Barely 24 hours after four Turkish nationals were kidnapped in Kwara state, the Irish Government has announced its intention to step up security for its diplomat in Nigeria.
To this end, the government has approved an estimated N1.3 billion (€3m) to put up a more secure embassy building in the Federal Capital Territory, Abuja. The building will be in a compound with embassies from other European Union countries.
Prior to the latest decision, the department has been renting a building for the Irish embassy in the Maitama district, since 1999 with an annual rent of €135,000, where the current ambassador, Seán Hoy, stays.
Quoting the Department of Foreign Affairs, The Irish Times said Ireland was increasing security for diplomats in the Nigerian capital Abuja with the construction of its first new embassy building overseas for more than a decade.
The new building – expected to cost €3 million – will be in a compound with embassies from other EU countries “and an enhanced level of security.”
Amid heightened security concerns in the country, the department confirmed it had secured a plot in an EU compound “at no cost” where it expects to begin construction next year and expected to take 18-24 months.
“This is an opportunity for the department to co-locate with the EU, Dutch and Italians in a joint compound which will help with a long-term solution to address issues of a poor quality building, increased capacity needs for a growing work load and issues on increased needs for security,” a department spokesman said.
“It also protects the department against increases in rents in the future in Abuja.”
In recent times, foreigners including investors and diplomats have expressed concerns over growing insecurity in Nigeria with some countries either issuing travel advice to their citizens or ensuring they provide their own security at extra cost.
On Sunday, armed men reportedly kidnapped four Turkish nationals in Edu Local Government Area of Kwara State.
Those abducted were identified as Seyit Keklik (25), Yasin Colak (33), Ergun Yurdakul (35), and Senerapal (40).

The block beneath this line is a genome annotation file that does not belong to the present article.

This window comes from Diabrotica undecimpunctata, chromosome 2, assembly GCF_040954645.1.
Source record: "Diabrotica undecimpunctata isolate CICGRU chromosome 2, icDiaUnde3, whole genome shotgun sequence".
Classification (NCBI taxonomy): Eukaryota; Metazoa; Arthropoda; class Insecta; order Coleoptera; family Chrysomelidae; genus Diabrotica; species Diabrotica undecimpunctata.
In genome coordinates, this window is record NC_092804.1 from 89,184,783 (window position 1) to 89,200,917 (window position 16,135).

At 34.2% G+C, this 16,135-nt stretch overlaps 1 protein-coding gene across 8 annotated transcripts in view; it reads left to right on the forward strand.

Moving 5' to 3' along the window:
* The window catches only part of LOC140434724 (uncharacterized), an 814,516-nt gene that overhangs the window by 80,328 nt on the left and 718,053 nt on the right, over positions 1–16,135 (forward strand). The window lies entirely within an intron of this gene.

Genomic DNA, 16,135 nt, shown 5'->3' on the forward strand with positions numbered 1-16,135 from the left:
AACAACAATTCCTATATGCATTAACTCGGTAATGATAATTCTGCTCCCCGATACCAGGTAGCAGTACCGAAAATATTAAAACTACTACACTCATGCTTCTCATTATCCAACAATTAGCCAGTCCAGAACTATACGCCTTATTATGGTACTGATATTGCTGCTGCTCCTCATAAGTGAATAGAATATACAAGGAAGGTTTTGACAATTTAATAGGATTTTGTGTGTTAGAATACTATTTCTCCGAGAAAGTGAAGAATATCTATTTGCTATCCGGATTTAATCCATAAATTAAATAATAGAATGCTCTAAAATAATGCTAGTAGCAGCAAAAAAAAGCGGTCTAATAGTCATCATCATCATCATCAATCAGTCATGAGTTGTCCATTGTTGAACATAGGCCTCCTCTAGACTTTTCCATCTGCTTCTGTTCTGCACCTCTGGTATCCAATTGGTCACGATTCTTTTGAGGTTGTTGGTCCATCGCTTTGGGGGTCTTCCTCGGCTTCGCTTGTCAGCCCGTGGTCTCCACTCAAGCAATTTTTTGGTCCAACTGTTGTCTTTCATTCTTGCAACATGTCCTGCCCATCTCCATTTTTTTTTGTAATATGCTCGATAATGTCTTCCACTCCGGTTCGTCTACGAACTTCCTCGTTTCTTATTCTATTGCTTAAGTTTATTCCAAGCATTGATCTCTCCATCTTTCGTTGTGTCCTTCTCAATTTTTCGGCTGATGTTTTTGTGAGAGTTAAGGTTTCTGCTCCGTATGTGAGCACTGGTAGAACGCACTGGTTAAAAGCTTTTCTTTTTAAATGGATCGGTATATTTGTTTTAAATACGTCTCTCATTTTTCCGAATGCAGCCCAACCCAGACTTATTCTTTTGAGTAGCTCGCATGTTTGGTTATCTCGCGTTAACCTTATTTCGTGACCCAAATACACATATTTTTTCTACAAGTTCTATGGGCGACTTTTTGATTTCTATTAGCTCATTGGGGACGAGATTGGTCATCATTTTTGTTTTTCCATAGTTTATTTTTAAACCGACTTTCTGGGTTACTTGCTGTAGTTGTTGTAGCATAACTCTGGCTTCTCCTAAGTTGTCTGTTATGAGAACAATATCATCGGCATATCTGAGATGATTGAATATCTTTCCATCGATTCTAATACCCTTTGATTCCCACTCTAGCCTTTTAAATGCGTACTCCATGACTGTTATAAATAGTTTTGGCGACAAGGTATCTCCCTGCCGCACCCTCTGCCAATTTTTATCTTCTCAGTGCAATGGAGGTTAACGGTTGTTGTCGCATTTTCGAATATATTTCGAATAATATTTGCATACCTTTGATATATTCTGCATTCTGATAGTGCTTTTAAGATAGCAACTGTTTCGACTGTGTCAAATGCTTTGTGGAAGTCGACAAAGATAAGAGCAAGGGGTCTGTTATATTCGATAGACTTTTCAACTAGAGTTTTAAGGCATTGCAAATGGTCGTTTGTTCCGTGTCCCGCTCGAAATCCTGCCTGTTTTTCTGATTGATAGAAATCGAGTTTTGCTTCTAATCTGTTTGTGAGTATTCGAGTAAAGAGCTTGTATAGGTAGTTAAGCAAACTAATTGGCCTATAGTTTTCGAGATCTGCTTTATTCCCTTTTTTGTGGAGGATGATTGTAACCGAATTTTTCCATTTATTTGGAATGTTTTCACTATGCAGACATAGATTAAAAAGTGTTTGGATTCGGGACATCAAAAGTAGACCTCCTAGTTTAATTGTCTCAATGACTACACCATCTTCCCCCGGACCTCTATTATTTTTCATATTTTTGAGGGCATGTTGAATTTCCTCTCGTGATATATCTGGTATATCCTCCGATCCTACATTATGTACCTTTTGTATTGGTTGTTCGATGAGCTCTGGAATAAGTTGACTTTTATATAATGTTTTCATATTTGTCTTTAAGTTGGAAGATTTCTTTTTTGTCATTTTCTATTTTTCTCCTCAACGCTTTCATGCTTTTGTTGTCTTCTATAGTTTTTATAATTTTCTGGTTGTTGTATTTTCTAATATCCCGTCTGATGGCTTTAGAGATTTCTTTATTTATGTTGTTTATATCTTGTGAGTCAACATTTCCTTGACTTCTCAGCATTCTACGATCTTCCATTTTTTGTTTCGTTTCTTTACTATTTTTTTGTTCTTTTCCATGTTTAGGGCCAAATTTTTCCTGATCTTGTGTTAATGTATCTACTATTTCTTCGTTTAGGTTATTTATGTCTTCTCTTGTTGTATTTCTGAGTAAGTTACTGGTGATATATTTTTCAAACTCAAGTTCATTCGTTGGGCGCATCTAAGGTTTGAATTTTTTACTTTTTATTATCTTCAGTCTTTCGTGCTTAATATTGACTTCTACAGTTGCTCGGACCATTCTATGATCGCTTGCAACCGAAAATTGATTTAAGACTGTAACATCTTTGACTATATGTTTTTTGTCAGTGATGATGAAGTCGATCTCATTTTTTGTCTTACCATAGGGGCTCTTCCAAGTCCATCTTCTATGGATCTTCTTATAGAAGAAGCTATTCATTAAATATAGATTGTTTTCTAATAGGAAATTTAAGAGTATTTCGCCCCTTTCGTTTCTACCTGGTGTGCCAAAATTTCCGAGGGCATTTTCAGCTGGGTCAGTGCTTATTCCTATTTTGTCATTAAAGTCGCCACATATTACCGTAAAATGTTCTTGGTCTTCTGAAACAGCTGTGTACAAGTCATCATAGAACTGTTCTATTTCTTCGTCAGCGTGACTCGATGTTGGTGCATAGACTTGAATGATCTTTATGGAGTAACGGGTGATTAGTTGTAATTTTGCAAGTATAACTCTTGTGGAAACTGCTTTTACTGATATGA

Before now, 10 other Turkish nationals were aqlso kidnapped off the waters of Nigeria. No news of the release of the sailors yet.
Confirming the incident to a local television station, the Kwara State Police Public Relations Officer, Ajayi Okasanmi, said the foreigners believed to be construction workers were abducted at a drinking joint in Gbale village on Saturday night.
According to Okasanmi, the Commissioner of Police, Kayode Egbetokun, has dispatched teams under Operation Puff Adder in the area to rescue the expatriates.
Egbetokun also asked security operatives to ensure that the kidnappers were arrested and brought to justice.
Last month, the Foreign and Commonwealth Office of the United Kingdom warned British nationals against travelling to about 21 states in Nigeria over security concerns.
The travel warning stemmed from the worsening security situation occasioned by the Boko Haram terrorists attacks in the North East, armed banditry in the North-West and militancy in the South-South.
Specifically, the FCO advised against all travels to Borno; Yobe; Adamawa; Gombe; and the riverine areas of Delta, Rivers, Akwa Ibom and Cross River states.
The British Government also cautioned against trips to within 20km of the border with Niger and Zamfara states.
It further advised against all but essential travel to Bauchi, Zamfara, Kano, Jigawa, Katsina, Kogi and within 20km of the border with Niger in Sokoto and Kebbi states including the non-riverine areas of Delta, Bayelsa, Rivers and Abia States.
The advisory admonished British nationals to avoid crowds including political meetings, religious gatherings and places of worship, markets, shopping malls, hotels, bars, restaurants, transport hubs and camps for displaced persons.
“Attacks could be indiscriminate and could affect western interests as well as places visited by tourists. Besides Abuja, other major towns and cities remain particularly at risk, including Kano and Kaduna,” it stated.